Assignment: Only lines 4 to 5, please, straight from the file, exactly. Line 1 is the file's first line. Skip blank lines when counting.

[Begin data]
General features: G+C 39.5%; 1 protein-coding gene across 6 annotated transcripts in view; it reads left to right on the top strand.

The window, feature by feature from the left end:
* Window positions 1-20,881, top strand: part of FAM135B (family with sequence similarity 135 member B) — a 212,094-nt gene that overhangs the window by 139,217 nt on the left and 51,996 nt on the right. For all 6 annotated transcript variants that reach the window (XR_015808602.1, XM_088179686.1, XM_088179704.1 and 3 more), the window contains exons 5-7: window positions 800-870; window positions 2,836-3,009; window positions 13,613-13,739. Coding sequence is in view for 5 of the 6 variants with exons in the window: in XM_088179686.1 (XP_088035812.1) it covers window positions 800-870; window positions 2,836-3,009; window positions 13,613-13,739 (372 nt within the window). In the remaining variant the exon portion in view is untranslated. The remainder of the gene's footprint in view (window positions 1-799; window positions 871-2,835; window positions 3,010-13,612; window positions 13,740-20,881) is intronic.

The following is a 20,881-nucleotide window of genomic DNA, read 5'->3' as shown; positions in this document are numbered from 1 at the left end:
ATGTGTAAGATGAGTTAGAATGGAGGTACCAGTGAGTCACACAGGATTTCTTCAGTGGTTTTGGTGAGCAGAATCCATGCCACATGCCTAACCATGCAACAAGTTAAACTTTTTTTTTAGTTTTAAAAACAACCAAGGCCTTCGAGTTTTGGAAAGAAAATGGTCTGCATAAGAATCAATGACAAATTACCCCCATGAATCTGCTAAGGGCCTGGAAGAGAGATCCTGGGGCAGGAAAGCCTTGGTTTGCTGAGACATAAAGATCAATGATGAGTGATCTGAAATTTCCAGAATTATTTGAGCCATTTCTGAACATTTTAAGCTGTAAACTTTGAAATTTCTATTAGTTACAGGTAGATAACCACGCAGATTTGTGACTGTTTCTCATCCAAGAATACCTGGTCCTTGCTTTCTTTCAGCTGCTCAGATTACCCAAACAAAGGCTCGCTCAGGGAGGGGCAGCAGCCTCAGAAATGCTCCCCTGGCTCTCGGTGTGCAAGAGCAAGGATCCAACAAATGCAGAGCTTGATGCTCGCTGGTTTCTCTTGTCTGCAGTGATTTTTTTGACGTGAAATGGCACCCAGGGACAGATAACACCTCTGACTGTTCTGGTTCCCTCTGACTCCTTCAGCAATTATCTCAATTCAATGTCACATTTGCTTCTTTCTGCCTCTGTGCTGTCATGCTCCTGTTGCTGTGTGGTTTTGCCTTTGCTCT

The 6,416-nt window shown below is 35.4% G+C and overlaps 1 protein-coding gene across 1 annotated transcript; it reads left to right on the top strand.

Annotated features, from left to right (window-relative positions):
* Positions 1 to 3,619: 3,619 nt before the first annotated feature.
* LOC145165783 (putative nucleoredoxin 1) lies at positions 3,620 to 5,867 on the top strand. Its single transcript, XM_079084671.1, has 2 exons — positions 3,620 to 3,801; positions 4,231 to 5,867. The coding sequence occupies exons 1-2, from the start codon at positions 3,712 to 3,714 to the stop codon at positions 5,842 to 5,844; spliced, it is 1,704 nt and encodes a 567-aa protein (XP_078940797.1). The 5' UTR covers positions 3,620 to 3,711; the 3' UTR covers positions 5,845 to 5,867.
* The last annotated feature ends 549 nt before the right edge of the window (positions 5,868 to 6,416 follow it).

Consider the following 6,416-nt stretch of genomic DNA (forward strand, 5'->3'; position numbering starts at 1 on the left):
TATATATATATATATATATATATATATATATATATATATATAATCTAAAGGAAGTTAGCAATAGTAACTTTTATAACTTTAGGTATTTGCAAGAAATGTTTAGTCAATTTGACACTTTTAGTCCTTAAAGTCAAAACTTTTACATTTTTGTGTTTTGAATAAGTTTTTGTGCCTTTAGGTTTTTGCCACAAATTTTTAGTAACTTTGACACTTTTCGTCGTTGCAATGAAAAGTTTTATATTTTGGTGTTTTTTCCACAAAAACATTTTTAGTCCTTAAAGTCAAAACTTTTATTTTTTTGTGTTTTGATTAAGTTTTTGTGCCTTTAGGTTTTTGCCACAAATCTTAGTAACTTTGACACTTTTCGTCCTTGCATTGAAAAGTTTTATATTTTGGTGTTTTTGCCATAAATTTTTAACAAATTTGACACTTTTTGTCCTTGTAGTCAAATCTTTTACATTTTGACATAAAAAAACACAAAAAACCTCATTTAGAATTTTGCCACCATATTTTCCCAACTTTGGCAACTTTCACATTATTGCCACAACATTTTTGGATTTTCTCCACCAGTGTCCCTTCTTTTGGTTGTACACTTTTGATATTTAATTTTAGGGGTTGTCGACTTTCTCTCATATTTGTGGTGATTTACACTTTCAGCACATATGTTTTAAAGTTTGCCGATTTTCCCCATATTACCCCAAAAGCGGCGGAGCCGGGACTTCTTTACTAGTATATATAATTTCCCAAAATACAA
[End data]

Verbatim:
The following is a 20,881-nucleotide window of genomic DNA, read 5'->3' as shown; positions in this document are numbered from 1 at the left end:
ATGTGTAAGATGAGTTAGAATGGAGGTACCAGTGAGTCACACAGGATTTCTTCAGTGGTTTTGGTGAGCAGAATCCATGCCACATGCCTAACCATGCAACAAGTTAAACTTTTTTTTTAGTTTTAAAAACAACCAAGGCCTTCGAGTTTTGGAAAGAAAATGGTCTGCATAAGAATCAATGACAAATTACCCCCATGAATCTGCTAAGGGCCTGGAAGAGAGATCCTGGGGCAGGAAAGCCTTGGTTTGCTGAGACATAAAGATCAATGATGAGTGATCTGAAATTTCCAGAATTATTTGAGCCATTTCTGAACATTTTAAGCTGTAAACTTTGAAATTTCTATTAGTTACAGGTAGATAACCACGCAGATTTGTGACTGTTTCTCATCCAAGAATACCTGGTCCTTGCTTTCTTTCAGCTGCTCAGATTACCCAAACAAAGGCTCGCTCAGGGAGGGGCAGCAGCCTCAGAAATGCTCCCCTGGCTCTCGGTGTGCAAGAGCAAGGATCCAACAAATGCAGAGCTTGATGCTCGCTGGTTTCTCTTGTCTGCAGTGATTTTTTTGACGTGAAATGGCACCCAGGGACAGATAACACCTCTGACTGTTCTGGTTCCCTCTGACTCCTTCAGCAATTATCTCAATTCAATGTCACATTTGCTTCTTTCTGCCTCTGTGCTGTCATGCTCCTGTTGCTGTGTGGTTTTGCCTTTGCTCT